Lost in all the "fog of war," as Secretary of State Hillary Rodham Clinton called it, that is still rising like smoke from the burned and looted U.S. Consulate in Benghazi is an even more glaring global catastrophe caused by the Obama administration.
Everyone, even The New York Times, is finally talking about what a scandal it is that the administration ignored stark warnings and failed to protect U.S. interests and people abroad. Then, after terror struck and our ambassador was assassinated, they spun and lied and concocted every excuse imaginable to blame everyone else for the travesty that they alone should have prevented.
President Obama's desperate re-election campaign even went so far as to blame Mitt Romney for making it such a big issue.
Uh, here's a little quiz from history. In 1914, there was an assassination in Bosnia, of a government official named Franz Ferdinand. What happened? Answer: A little skirmish we call World War I. This is gravely serious stuff going on right now and the fact that the Obama campaign trivializes it as if it were just some kind of political banter is truly terrifying.
The whole mess has become this administration's Hurricane Katrina — that singular event crystalizing the belief that they are incompetent and disconnected. And once the mood of voters turns putrid, it cannot turn back. It only metastasizes into other campaigns and very well could spark a landslide political shift.
Yet still being overlooked is the diabolical hand the Obama administration directly played in causing the global rioting and dozens of deaths around the world in the week after Benghazi.
The attack occurred on the night of Sept. 11, the 11th anniversary of the 9/11 attacks. Immediately, the administration denied that it was carried out by terrorists. They even denied it was premeditated or in any way an event they might have foreseen or could have prevented.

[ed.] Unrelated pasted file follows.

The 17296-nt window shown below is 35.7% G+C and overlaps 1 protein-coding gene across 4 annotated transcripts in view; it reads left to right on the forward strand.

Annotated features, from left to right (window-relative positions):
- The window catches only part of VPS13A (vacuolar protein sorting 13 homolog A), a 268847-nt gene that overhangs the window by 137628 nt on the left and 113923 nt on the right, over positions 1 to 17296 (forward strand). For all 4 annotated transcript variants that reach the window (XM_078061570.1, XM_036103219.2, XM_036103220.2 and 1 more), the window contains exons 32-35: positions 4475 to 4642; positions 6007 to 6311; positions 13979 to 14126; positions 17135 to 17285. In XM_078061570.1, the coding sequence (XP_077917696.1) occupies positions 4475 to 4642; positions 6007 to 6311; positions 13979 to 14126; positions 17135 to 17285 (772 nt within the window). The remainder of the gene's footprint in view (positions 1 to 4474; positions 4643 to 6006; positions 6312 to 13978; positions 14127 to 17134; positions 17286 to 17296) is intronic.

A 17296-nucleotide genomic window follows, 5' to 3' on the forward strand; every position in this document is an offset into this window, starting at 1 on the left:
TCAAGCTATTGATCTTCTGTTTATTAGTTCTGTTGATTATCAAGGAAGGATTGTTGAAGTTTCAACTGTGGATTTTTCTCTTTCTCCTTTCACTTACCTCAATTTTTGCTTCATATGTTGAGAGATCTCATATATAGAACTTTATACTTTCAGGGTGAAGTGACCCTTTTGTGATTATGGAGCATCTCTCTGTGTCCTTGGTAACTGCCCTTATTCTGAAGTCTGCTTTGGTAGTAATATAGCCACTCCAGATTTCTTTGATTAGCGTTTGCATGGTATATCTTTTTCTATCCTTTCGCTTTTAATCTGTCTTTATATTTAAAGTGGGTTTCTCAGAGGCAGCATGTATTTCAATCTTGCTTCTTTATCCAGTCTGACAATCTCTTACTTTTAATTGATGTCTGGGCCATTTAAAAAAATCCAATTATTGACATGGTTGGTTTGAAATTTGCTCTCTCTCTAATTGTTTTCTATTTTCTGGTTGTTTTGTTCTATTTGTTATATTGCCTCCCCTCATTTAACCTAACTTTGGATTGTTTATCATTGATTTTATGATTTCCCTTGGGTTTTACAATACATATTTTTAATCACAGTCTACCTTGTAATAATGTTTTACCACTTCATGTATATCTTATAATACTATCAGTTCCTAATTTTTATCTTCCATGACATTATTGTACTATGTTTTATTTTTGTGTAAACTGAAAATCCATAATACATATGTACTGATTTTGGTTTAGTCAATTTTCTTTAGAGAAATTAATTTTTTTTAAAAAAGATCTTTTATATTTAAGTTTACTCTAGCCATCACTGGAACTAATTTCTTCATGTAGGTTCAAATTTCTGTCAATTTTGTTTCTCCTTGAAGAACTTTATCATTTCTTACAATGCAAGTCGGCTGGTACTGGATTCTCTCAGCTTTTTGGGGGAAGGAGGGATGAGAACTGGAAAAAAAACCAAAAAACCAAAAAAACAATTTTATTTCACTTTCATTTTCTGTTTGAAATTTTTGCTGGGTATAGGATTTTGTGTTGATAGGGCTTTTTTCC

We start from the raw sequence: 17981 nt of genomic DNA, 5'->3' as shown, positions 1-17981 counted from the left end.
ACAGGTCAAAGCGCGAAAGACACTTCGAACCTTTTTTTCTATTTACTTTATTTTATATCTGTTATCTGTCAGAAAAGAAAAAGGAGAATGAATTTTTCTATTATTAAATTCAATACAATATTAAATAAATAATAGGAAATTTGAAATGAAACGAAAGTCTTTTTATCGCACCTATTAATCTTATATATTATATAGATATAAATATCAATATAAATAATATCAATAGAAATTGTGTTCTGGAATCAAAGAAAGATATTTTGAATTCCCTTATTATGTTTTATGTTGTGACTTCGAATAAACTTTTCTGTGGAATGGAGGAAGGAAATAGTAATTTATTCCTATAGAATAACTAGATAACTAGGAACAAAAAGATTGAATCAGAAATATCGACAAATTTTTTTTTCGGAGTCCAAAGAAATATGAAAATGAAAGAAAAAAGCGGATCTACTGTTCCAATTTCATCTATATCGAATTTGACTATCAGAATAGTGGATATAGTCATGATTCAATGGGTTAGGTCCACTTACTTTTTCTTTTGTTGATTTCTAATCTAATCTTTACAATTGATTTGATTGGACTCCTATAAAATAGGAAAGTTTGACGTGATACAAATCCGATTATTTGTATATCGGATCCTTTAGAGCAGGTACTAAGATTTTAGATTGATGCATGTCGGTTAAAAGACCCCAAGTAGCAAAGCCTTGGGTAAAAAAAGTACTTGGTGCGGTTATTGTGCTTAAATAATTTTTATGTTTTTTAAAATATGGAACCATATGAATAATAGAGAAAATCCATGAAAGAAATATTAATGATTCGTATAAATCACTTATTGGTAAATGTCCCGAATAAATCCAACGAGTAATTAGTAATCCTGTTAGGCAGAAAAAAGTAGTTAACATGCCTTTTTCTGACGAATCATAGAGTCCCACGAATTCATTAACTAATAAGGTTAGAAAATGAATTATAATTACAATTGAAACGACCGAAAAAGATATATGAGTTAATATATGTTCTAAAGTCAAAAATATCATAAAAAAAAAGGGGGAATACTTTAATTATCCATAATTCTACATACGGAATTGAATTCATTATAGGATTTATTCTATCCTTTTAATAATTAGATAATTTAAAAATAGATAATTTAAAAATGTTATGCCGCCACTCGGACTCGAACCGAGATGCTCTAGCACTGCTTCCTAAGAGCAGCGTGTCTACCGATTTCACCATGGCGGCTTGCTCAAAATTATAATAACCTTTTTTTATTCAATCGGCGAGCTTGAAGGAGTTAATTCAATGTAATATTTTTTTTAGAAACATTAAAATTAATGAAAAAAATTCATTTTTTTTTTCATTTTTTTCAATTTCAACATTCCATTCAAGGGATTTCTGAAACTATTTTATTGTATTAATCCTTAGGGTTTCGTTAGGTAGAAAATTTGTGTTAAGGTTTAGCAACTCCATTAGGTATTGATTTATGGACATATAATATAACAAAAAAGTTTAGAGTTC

Instead, they chose to blame it squarely on a trailer for an obscure unmade movie that was supposed to depict Muhammad in an unfavorable light. They lumped it in with what had been a fairly isolated protest outside the U.S. Embassy in Cairo earlier that day.
News reports at the time revealed many of the protesters had not even seen the clip but embassy staffers in Cairo chose to highlight the video by condemning the film's creator and accusing him of "abuse" of free speech.
After the long-planned terrorist attack in Libya later that night, the White House seized on the day's protest in Egypt and blamed the attack on protesters decrying a film that still had been seen by virtually no one.
In the days that followed, every entity of the federal government went full tilt blaming the movie, including outing the name and address of the filmmaker living in California.
"We reject all efforts to denigrate the religious beliefs of others," President Obama said from the Rose Garden.
"This is not a case of protests directed at the United States writ large or at U.S. policy," White House spokesman Jay Carney said. "This is in response to a video that is offensive to Muslims."
With every utterance and every story, the Internet clip that virtually no one anywhere in the world had previously seen, went viral. Further spreading the word, U.S. embassies around the globe began issuing warnings of violence in the belief that if Libyan Muslims took exception to this movie, so would Muslims everywhere.
By week's end, the self-fulfilling prophecy had, not surprisingly, come bloody true. News of the film had gone global and with it a mob's rage in Tunisia, Sudan, Nigeria, Syria, Lebanon, Israel, India and across the continents.
People were killed, embassies were burned, private businesses with any association to America were destroyed. All because the Obama administration needed a handy scapegoat and found one.
• Charles Hurt can be reached at email@example.com.
By Jay Sekulow
The left's outrage over the IRS turns to a plea to 'move on'
Independent voices from the TWT Communities
Take a look at our pet friendly reviews and travel tips or find the best vacation deals and activities compiled by the The Washington Times Communities experts.
Empowering mind/body/spirit and health dialogue along with cutting-edge, conscious social, political, and world commentary with Adam Omkara. Join the Evolution!
Richard Ivory, editor-in-chief of Hip Hop Republicans and HHR at Communities Digital News, turns his interests, and pen, to the people making news today.
Straight talk on climate science, energy economics, and public policy.
World's Ugliest Dog Contest
Spelling Bee finale
Marines train Afghan soldiers
Rolling Thunder 2013
Benghazi: The anatomy of a scandal